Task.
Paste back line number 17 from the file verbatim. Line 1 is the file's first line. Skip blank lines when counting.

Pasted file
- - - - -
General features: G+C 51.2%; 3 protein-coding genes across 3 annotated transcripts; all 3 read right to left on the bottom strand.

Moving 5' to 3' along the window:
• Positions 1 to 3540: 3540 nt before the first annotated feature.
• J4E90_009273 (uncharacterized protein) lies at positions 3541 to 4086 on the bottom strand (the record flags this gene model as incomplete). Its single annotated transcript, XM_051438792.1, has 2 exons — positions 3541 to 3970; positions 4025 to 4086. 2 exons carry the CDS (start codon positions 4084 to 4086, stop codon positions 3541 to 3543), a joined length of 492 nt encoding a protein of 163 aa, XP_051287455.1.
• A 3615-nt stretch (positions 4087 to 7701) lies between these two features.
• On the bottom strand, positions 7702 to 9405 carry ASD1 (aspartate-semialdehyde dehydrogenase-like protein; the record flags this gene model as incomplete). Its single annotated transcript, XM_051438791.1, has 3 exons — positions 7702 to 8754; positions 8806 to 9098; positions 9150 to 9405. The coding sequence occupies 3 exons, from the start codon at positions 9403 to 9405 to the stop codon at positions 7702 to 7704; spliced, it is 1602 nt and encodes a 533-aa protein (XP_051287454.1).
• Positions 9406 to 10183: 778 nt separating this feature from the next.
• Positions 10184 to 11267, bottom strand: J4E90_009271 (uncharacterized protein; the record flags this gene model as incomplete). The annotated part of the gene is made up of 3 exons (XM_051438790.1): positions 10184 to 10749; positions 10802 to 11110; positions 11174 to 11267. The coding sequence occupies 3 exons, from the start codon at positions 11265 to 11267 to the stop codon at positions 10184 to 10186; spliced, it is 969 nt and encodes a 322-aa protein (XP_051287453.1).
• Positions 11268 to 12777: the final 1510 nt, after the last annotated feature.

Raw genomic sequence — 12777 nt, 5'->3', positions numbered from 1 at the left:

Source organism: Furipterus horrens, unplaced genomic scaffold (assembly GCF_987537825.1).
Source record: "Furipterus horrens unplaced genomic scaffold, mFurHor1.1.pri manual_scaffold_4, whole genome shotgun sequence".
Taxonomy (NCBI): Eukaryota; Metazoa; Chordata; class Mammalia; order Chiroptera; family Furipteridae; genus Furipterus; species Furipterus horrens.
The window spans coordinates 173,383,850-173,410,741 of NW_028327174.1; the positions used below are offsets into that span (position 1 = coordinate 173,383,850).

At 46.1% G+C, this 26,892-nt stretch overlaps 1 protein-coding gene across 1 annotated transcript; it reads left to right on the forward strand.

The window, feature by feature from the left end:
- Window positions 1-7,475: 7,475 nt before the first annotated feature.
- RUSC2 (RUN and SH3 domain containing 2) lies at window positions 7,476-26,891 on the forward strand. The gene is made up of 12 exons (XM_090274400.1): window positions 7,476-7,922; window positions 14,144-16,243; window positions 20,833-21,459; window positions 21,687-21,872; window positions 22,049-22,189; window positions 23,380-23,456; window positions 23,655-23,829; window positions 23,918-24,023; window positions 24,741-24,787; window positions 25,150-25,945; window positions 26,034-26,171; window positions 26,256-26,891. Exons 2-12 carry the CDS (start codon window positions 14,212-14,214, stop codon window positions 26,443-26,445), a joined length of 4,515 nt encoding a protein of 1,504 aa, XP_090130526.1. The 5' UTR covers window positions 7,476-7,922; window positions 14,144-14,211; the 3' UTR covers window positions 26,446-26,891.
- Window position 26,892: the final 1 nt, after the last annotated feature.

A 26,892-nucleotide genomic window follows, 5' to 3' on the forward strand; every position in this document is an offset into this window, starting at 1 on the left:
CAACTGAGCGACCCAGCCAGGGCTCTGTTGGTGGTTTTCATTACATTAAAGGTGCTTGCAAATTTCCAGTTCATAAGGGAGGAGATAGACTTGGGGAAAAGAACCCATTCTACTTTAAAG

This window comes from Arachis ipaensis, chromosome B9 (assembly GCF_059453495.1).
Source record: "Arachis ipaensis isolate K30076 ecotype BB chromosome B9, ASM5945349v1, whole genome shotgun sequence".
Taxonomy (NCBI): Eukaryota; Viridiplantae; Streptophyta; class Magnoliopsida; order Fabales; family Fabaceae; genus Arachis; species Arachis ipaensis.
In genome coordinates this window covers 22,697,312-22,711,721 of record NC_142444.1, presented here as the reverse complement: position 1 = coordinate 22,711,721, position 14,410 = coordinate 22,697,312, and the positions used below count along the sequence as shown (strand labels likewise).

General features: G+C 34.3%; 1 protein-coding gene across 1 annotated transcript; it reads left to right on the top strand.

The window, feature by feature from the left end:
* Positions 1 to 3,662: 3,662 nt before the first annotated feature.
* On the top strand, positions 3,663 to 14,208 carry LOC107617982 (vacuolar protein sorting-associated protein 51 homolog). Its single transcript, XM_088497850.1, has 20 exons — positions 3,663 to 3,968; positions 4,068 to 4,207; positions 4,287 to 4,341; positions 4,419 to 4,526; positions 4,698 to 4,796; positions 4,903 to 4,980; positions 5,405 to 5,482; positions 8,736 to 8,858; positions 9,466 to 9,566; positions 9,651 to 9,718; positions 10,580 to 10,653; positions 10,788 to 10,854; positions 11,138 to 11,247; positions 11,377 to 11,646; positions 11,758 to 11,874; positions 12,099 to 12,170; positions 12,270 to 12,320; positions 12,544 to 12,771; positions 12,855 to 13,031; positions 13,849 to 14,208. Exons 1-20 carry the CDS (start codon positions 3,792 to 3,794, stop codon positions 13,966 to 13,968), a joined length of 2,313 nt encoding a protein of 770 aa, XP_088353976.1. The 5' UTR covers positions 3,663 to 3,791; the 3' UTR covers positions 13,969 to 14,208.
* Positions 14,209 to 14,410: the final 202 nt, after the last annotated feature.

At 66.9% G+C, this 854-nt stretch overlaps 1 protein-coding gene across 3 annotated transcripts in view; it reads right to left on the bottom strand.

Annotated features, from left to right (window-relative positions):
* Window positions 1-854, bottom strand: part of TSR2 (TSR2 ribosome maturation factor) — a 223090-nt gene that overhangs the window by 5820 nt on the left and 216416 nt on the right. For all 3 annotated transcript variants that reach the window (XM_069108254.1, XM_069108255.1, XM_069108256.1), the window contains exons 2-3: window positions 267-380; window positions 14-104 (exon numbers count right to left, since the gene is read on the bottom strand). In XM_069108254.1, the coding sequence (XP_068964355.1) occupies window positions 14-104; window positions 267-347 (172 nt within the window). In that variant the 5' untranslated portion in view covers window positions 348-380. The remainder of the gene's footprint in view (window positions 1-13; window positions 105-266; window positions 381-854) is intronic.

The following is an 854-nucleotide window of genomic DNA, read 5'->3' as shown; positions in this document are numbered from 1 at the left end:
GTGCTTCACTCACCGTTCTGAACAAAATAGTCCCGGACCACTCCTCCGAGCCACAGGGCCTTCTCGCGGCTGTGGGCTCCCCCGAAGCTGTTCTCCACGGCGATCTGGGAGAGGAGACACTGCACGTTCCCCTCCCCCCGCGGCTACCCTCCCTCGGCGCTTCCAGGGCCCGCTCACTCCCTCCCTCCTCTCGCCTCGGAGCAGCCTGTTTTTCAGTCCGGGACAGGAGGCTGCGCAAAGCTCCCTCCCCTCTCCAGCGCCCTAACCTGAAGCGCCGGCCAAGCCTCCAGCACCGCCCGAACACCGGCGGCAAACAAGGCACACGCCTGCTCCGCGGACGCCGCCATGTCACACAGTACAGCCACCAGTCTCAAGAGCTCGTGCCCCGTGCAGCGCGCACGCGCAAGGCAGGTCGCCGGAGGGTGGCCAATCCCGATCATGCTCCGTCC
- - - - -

- Window positions 1-7,475: 7,475 nt before the first annotated feature.